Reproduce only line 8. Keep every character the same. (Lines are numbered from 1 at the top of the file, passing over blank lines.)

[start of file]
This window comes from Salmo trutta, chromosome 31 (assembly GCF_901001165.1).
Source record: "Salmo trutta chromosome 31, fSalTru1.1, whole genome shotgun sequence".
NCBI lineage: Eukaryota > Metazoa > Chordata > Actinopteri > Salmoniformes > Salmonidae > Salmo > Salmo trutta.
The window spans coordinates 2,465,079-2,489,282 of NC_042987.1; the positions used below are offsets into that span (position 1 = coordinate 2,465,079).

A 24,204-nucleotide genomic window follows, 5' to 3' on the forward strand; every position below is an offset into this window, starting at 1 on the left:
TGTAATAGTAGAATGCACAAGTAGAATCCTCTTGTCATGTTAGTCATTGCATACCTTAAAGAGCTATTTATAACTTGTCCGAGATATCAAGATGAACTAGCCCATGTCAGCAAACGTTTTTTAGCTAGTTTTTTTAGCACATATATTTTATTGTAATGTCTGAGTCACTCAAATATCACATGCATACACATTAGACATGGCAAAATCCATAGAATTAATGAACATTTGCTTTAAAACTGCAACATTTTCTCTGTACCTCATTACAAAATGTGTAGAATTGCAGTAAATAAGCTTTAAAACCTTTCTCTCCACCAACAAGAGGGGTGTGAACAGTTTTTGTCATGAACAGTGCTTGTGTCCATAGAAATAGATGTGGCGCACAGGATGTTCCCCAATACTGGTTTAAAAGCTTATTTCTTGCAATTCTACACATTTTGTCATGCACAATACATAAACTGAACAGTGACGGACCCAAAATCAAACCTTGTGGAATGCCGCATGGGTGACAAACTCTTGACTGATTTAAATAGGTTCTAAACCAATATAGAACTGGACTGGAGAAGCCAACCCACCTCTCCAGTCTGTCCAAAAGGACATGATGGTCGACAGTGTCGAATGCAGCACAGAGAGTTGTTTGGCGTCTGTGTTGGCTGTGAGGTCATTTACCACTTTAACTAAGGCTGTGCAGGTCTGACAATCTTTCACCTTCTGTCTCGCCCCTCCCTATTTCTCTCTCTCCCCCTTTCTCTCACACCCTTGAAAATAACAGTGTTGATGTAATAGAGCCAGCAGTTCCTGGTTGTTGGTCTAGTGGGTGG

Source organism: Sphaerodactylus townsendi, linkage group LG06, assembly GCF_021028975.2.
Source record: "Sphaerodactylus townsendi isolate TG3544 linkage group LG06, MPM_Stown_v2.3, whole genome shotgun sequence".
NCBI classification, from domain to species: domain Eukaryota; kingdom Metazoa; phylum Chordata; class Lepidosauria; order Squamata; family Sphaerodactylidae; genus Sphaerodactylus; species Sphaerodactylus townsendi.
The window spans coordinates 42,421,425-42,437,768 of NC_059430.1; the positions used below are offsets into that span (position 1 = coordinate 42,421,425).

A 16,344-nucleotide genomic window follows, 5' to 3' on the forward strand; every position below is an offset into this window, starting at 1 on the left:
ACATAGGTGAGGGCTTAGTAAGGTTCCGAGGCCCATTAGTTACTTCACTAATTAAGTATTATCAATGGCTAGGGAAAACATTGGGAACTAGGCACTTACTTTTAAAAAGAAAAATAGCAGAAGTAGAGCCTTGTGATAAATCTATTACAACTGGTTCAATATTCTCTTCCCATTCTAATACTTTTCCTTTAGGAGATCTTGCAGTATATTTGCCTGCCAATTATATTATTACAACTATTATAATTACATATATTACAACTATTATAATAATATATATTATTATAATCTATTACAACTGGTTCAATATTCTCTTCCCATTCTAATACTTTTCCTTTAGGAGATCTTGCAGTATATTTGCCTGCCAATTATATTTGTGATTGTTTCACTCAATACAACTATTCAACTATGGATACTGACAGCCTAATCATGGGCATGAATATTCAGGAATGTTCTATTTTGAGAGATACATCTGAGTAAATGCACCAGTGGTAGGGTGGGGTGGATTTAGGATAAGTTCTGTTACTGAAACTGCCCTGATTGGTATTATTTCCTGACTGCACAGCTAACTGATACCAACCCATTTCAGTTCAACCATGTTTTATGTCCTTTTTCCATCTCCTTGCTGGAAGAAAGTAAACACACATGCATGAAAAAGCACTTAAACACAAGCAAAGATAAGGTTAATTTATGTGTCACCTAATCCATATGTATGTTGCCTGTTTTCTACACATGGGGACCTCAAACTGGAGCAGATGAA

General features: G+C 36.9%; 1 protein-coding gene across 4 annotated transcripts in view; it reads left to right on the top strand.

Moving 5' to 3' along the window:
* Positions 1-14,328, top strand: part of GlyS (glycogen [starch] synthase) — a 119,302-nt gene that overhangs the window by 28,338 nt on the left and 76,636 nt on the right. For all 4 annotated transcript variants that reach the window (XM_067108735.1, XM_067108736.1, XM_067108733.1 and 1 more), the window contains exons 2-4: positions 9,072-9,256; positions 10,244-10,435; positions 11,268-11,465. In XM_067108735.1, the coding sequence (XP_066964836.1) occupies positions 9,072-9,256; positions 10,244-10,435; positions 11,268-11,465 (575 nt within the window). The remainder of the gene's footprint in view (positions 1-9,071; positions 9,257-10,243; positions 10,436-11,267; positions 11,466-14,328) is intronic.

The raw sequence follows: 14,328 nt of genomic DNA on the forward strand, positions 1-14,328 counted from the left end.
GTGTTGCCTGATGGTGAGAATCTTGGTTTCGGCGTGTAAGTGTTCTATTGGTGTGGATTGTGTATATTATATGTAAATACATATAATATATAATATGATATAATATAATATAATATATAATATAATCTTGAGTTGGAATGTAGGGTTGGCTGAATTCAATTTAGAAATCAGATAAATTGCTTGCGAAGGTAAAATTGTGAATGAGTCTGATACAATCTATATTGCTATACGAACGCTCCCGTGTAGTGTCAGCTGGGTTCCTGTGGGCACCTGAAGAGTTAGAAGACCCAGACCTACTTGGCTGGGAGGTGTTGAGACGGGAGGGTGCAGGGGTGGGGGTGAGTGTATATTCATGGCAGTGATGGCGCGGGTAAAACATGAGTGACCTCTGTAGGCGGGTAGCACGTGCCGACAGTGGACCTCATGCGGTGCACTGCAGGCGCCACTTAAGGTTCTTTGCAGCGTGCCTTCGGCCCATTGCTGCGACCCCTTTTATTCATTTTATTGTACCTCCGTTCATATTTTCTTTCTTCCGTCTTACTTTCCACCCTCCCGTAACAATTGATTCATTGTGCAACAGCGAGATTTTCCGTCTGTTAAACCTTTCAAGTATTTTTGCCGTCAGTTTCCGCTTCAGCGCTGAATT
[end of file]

Source record: "Sphaerodactylus townsendi isolate TG3544 linkage group LG06, MPM_Stown_v2.3, whole genome shotgun sequence".